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Older Women: Pushed into Retirement by the Baby Boomers?

  • Macunovich, Diane J.

    ()

    (University of Redlands)

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    Older women's patterns of labor supply over the past forty years have differed markedly from those of younger women. Their labor force participation declined sharply during a period of rapid increase for younger women, and then increased significantly while younger women's plateaued and even declined. But there has been an apparent correspondence between the pattern of retirement among women aged 55-69, and the proportion of workers aged 25-34 working part-year and/or part-time. The latter was an effect of overcrowding among the baby boomers as they moved through the labor market. The former is hypothesized here to be a function of the increasing difficulty older women experienced in obtaining "bridge jobs" – part-year and/or part-time – between career and retirement. It has been demonstrated in earlier studies that older women – especially those in lower-wage jobs – often seek such bridge jobs before retirement. And in many cases these bridge jobs are not in the same industry or even occupation as the career job, leading one to suspect that in many cases there might be little transfer of skill or human capital. If this is the case, then the older workers would at least to some extent be in direct competition with younger workers for these jobs. Given difficulty in finding bridge jobs, a higher proportion of older workers might choose to enter retirement directly from career jobs, skipping the bridge jobs. A relative cohort size measure – the number of 25-34 year old women working part-year and/or part-time, relative to the number of older women, at the state level – has been shown here to be highly significant – both statistically and substantively – in explaining changes in older women's annual hours worked, labor force participation, and propensity to retire. In general terms, relative cohort size can be said to have generated between 15-30% of the observed changes in these variables, with the strongest effects being on the propensity to claim Social Security benefits. Somewhat stronger effects were found for older men, in a companion to this study.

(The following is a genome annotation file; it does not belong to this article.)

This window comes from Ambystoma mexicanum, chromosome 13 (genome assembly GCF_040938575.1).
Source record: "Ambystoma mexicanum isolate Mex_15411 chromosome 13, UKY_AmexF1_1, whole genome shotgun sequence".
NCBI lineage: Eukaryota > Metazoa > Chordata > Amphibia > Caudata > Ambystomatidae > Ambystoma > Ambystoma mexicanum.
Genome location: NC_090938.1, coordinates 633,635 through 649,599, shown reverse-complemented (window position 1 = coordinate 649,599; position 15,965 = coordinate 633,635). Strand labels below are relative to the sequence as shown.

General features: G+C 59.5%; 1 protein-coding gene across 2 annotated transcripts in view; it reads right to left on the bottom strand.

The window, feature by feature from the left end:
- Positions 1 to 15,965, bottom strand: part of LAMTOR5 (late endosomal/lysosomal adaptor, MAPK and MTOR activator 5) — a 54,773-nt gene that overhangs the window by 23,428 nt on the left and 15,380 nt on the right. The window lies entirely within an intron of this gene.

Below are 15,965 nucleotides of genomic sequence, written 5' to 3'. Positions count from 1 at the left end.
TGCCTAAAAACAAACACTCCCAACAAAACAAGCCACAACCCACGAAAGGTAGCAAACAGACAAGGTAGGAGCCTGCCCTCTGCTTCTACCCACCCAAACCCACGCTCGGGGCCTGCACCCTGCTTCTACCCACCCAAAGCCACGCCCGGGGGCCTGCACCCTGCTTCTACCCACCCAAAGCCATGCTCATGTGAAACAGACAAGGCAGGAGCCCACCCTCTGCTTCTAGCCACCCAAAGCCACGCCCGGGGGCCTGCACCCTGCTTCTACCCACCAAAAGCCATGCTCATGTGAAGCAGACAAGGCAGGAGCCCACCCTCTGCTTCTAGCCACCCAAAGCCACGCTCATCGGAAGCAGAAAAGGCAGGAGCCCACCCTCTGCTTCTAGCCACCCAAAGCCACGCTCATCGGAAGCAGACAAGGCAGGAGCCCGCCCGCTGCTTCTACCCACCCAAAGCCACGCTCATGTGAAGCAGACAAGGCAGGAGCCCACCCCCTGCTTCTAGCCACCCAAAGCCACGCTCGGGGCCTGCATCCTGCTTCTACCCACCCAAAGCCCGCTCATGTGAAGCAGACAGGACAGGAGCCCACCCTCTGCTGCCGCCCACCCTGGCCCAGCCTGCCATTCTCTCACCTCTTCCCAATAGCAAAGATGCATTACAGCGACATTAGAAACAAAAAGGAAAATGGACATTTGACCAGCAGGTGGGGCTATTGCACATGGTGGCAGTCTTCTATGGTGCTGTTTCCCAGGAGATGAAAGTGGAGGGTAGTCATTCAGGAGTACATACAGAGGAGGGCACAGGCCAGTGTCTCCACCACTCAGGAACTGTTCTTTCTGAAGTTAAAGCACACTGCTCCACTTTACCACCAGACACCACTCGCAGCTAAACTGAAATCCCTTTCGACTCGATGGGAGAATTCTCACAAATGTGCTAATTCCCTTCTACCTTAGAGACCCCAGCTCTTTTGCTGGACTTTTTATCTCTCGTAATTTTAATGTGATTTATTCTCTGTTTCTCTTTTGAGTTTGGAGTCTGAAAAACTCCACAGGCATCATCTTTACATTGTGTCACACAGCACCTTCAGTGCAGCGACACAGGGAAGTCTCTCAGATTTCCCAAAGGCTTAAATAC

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    Paper provided by Institute for the Study of Labor (IZA) in its series IZA Discussion Papers with number 4653.

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    Length: 32 pages
    Date of creation: Dec 2009
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    Handle: RePEc:iza:izadps:dp4653
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    1. Kevin E. Cahill & Michael D. Giandrea & Joseph F. Quinn, 2006. "A Micro-level Analysis of Recent Increases in Labor Force Participation among Older Workers," Working Papers 400, U.S. Bureau of Labor Statistics.
    2. Krueger, Alan B & Pischke, Jorn-Steffen, 1992. "The Effect of Social Security on Labor Supply: A Cohort Analysis of the Notch Generation," Journal of Labor Economics, University of Chicago Press, vol. 10(4), pages 412-37, October.
    3. Finis Welch, 1979. "Effects of Cohort Size on Earnings: The Baby Boom Babies' Financial Bust," UCLA Economics Working Papers 146, UCLA Department of Economics.
    4. Welch, Finis, 1979. "Effects of Cohort Size on Earnings: The Baby Boom Babies' Financial Bust," Journal of Political Economy, University of Chicago Press, vol. 87(5), pages S65-97, October.
    5. Michael D. Giandrea & Kevin E. Cahill & Joseph F. Quinn, 2007. "Bridge Jobs: A Comparison across Cohorts," Boston College Working Papers in Economics 670, Boston College Department of Economics, revised 22 Dec 2008.
    6. Stephen Rubb, 2002. "US Social Security rules in the 1990s: a natural experiment in myopic and farsighted behaviour," Applied Economics Letters, Taylor & Francis Journals, vol. 9(10), pages 637-640.
    7. Ruhm, Christopher J, 1990. "Bridge Jobs and Partial Retirement," Journal of Labor Economics, University of Chicago Press, vol. 8(4), pages 482-501, October.
    8. Macunovich, Diane J., 2009. "Older Men: Pushed into Retirement by the Baby Boomers?," IZA Discussion Papers 4652, Institute for the Study of Labor (IZA).
    9. Marjorie Honig, 1985. "Partial Retirement among Women," Journal of Human Resources, University of Wisconsin Press, vol. 20(4), pages 613-621.
    10. Michael D. Giandrea & Kevin E. Cahill & Joseph F. Quinn, Ph.D., 2008. "Self-Employment Transitions among Older American Workers with Career Jobs," Working Papers 418, U.S. Bureau of Labor Statistics.
    11. Christopher J. Ruhm, 1995. "Secular Changes in the Work and Retirement Patterns of Older Men," Journal of Human Resources, University of Wisconsin Press, vol. 30(2), pages 362-385.
    12. Lynn A. Karoly & Jeannette A. Rogowski, 1994. "The Effect of Access to Post-Retirement Health Insurance on the Decision to Retire Early," ILR Review, Cornell University, ILR School, vol. 48(1), pages 103-123, October.
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